Kyles ready to scare up business this fall
EAST WINDSOR — Being resourceful farmers, Kevin and Sharon Kyle know the value of making hay while the sun shines.
During the season, on weekends, Kevin Kyle mans a booth he has run at Englishtown Auction since he was 16, while his wife Sharon handles customers back at their Kyle Family Farm on Windsor-Perrineville Road.
Their 252-acre spread is known in the fall months for its Halloween agritourism activities including the “Field of Terror,” which has attracted visitors from all over the world.
Sharon, Kevin, their children and a small staff keep the farm humming along from spring planting through harvesting in the fall.
“Depending on the year, we do anywhere between 30 and 50 acres of mixed vegetables with pumpkins and sweet corn,” Kevin said.
Their crops include anywhere from 3 to 10 acres of pumpkins for use in the fall with their agritourism activities, and always a lot of sweet corn.
They also grow tomatoes, cauliflower, cabbage, asparagus, beans, broccoli, carrots, cucumbers, eggplant, garlic, peppers, lettuce, onions, radishes, scallions, squash and potatoes.
Kevin met Sharon shortly after he began his produce operation at Englishtown Auction.
She was still in school at Rutgers University when they got married. She graduated from Rutgers University in 1991 with a degree in agricultural science.
“In high school, my mom said to me, ‘If you want to farm, do whatever you want to do,’” Sharon said. “‘But I want you to have an education. What if something happens to your husband? Promise me you’ll finish school,’ and I said, ‘Fine, it’s important to me, too.’”
Sharon was raised on a farm and both her parents are still active farmers.
Her father, James Krajcsovics, 79, runs the Krackerjack Farm on Route 33 with a bustling roadside stand during the growing season. Her father works with her brother, also named James.
Her mother, Irene, handles much of the farm’s paperwork.
“My father taught us everything we know and the work ethic we have,” Sharon said in a big converted barn before their Sunday drive-thru operations commenced.
“They call it Krackerjack Farm because, years ago, that’s what they called my grandfather, they couldn’t pronounce his last name.
Raised in Monroe Township, Middlesex County, Kevin gave up a full scholarship for trumpet playing at a college in Virginia to pursue his dream of being a farmer.
“My mom was a Rutgers grad and my dad didn’t go to college. They told me I was crazy not to go to college,” he explained during a hot Saturday morning in between customers at always-busy Englishtown.
While he’s over at Englishtown, Sharon and their children team to help load cars for a drive-through CSA program they started this year, with support from East Windsor Township officials.
Kyle began working with his uncle, Earl Stillwell, when he was 9 and began working with the Byrnes brothers handling straw when he was 12. He said he’s now in his 40th year selling produce at Englishtown.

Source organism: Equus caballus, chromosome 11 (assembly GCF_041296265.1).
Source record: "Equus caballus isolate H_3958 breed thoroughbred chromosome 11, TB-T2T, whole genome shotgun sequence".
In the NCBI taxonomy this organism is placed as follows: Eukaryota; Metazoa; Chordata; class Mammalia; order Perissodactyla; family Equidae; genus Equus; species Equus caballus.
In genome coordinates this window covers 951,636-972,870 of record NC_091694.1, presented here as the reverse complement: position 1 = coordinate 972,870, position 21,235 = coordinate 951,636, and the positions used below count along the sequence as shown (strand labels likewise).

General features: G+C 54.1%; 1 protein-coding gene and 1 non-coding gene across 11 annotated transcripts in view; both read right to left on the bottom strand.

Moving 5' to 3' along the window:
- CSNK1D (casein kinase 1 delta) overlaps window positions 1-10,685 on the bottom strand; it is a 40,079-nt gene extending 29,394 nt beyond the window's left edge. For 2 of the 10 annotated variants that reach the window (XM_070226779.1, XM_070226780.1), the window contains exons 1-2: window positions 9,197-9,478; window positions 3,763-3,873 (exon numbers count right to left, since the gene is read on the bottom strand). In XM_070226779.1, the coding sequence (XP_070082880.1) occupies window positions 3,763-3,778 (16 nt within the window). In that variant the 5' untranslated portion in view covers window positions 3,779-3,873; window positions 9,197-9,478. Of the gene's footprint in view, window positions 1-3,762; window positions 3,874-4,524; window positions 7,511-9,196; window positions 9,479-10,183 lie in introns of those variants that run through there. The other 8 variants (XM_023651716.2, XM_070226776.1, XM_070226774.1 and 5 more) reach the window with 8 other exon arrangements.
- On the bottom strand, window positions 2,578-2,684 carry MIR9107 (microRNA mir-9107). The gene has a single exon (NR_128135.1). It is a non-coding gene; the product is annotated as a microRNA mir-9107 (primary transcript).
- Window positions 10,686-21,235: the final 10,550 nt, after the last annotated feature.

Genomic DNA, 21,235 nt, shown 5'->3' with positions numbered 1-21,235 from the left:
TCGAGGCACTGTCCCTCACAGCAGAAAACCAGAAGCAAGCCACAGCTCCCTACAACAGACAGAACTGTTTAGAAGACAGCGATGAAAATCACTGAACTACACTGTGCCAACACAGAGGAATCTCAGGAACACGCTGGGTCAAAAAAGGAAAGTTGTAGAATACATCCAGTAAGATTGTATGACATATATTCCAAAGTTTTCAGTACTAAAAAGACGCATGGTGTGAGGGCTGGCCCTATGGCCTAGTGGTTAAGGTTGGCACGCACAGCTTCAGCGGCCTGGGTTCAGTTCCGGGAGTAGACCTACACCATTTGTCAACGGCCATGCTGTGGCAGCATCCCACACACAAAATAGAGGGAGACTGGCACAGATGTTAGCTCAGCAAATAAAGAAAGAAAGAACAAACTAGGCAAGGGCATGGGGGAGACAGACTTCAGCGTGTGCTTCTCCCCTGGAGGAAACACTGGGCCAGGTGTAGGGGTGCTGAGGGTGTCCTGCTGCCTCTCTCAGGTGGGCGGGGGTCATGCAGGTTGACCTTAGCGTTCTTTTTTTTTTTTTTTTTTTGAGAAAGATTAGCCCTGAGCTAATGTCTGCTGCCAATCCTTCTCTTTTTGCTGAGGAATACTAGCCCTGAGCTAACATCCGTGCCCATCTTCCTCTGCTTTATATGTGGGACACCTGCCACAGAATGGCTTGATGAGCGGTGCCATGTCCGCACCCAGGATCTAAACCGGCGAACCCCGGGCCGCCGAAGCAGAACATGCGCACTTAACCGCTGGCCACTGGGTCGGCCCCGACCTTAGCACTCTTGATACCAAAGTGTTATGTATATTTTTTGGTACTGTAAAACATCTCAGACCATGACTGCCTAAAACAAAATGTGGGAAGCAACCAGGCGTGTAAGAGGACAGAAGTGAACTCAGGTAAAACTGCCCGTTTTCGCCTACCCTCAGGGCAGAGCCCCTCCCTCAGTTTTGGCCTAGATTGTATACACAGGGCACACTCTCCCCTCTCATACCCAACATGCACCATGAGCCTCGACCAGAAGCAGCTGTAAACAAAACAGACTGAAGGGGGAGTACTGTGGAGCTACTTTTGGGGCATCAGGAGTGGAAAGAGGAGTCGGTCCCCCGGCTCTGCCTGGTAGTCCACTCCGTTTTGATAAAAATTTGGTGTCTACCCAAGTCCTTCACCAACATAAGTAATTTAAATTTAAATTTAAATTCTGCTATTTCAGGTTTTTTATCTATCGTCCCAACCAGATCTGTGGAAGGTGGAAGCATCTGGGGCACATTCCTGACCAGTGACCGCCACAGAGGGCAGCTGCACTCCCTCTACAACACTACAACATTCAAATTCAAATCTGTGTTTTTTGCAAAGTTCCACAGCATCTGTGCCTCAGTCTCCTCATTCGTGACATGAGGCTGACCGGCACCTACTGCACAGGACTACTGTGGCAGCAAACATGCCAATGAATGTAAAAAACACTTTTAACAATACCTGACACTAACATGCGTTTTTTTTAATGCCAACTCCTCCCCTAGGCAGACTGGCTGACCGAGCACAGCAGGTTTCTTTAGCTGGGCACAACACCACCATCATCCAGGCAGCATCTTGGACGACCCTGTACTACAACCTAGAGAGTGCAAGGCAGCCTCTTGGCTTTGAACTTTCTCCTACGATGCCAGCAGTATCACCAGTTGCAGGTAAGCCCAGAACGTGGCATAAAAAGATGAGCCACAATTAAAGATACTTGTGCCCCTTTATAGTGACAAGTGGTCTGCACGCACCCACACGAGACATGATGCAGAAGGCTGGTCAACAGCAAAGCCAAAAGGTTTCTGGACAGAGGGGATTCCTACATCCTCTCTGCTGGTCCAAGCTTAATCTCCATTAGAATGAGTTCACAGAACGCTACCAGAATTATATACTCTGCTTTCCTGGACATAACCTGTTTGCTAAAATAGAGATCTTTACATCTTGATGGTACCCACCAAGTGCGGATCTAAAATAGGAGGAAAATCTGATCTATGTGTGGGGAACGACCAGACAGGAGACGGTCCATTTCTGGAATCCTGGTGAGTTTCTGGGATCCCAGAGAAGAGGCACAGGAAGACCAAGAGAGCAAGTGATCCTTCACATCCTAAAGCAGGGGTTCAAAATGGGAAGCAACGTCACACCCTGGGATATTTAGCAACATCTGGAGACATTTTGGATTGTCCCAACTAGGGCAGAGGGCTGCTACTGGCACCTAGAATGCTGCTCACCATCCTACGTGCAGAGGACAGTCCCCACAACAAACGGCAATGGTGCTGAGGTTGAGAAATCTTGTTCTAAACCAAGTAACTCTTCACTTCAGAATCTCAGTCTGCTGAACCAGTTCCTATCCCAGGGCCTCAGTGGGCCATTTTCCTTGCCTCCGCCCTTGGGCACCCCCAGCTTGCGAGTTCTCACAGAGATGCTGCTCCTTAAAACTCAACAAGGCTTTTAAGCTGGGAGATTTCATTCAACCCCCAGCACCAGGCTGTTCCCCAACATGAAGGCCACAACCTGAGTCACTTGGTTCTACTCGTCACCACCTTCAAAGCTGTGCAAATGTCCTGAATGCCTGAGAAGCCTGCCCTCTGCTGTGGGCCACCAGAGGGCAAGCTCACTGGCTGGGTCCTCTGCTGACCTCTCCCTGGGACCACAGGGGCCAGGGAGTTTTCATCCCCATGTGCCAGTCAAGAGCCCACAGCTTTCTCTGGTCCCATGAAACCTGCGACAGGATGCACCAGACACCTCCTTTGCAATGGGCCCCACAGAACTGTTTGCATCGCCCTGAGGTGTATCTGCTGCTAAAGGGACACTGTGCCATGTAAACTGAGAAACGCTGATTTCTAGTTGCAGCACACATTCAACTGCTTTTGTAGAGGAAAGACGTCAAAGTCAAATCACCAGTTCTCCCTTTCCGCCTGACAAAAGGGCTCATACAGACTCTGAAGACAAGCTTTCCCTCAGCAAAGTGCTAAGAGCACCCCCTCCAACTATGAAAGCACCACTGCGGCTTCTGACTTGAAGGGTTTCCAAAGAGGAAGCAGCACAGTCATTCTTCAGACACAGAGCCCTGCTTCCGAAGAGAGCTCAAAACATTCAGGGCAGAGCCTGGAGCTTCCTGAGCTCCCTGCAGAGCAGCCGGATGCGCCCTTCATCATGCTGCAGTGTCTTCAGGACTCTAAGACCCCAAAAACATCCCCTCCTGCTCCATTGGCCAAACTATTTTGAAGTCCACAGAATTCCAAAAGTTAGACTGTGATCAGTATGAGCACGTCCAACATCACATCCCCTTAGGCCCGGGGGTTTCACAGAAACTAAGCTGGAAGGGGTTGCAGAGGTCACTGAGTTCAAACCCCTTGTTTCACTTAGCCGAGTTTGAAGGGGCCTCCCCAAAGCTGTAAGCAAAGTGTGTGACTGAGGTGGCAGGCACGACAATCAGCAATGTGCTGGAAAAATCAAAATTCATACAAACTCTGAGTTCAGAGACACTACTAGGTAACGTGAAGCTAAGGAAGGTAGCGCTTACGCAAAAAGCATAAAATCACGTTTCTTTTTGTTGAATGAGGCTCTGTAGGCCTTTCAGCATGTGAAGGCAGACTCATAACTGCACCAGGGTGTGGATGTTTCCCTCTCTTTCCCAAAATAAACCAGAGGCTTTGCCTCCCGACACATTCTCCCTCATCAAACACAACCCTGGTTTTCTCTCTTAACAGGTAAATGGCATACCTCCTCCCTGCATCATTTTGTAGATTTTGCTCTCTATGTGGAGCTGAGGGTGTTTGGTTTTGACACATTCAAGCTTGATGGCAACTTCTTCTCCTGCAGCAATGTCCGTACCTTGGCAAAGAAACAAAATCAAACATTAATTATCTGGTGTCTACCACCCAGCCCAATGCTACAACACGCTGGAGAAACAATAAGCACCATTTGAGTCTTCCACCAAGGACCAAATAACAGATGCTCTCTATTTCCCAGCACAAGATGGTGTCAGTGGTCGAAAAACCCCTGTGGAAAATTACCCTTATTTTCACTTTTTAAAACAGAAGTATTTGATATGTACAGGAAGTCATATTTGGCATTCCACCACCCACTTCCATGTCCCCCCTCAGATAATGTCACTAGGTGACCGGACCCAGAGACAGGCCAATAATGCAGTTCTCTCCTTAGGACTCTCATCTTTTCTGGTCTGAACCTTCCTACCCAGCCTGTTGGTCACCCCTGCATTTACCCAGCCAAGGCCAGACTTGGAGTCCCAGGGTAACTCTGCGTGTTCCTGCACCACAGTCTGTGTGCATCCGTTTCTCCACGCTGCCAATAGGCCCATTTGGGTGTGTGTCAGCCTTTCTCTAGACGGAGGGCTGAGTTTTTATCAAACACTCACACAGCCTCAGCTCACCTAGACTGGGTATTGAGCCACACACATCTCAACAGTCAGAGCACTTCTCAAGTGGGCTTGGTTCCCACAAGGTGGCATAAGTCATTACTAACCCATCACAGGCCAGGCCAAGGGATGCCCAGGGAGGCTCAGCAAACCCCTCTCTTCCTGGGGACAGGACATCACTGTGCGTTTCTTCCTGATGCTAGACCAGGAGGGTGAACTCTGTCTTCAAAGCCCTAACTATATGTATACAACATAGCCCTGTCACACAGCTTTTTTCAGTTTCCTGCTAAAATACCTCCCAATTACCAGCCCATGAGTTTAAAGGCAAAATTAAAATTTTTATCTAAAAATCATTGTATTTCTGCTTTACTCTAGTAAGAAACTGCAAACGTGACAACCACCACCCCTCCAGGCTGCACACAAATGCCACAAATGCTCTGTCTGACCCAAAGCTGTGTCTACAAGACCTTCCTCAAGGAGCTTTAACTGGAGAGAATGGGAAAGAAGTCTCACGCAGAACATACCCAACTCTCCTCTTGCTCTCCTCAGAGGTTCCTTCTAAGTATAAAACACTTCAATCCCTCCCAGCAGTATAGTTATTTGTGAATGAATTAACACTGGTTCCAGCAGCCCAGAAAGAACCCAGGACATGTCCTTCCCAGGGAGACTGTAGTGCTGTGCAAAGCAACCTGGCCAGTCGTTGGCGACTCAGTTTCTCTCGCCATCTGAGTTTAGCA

While their farming venture goes back to 1988 as K&S Farms, shortly after he and Sharon married, earlier this year they changed the name and added extensive signage on Windsor Perrineville Road.
The new name is Kyle Family Farm, since their children, Patrick, Kathleen and Amanda, are all involved in differing capacities.
“We’ve been doing Englishtown the entire time. We used to go to markets in Hoboken and Madison and South Orange, but with three kids, the farmers’ markets and a farm stand, running the farm and doing the Halloween stuff, it was just too much,” she said. “We were spreading ourselves too thin.”
The big red barn they used to convert into a drive-thru market was filled with equipment. They cleared it all out, added a concrete floor and refrigeration, and opened their CSA in May.
“The only marketing we did was through our Facebook page. People were so afraid to go into the stores,” Sharon said, noting she is steadfast about posting updates on a weekly and sometimes daily basis, so their customer base knows what is in season and what to order.
Kevin said they are also in the process of building a kitchen and a bakery on the farm, “but that’s going to take some time yet.”
How do they keep track of it all and manage all this activity?
“It’s me and Kevin,” Sharon said. “We do it and I can tell you we have our share of discussions, but it’s like any other business, you develop a routine and I have an Excel spreadsheet and keep track of inventories.”
As part of their routine, Sharon said they make trips to the Philadelphia Wholesale Produce Market on Mondays then again either Wednesday or Thursday nights.
But even in a routine, Sharon said she appreciates that every day is different.
“If I had an office job where I had to answer phones or sit at a computer every single day, it would drive me nuts.”
Spring means getting soils ready and planting seeds and summer is planting and harvesting and selling and fall is Halloween and then winter is a little calmer, she said.
“Most people who work 50 weeks a year, they get about 100 days off; we don’t really have 100 days off, but we have time to regroup and relax in the winter months.”
Kevin said he has no frustrations with farming for a living and loves every minute of most days.
“I like watching stuff grow and I like the fact that people come from miles away just to get my corn and tomatoes.”
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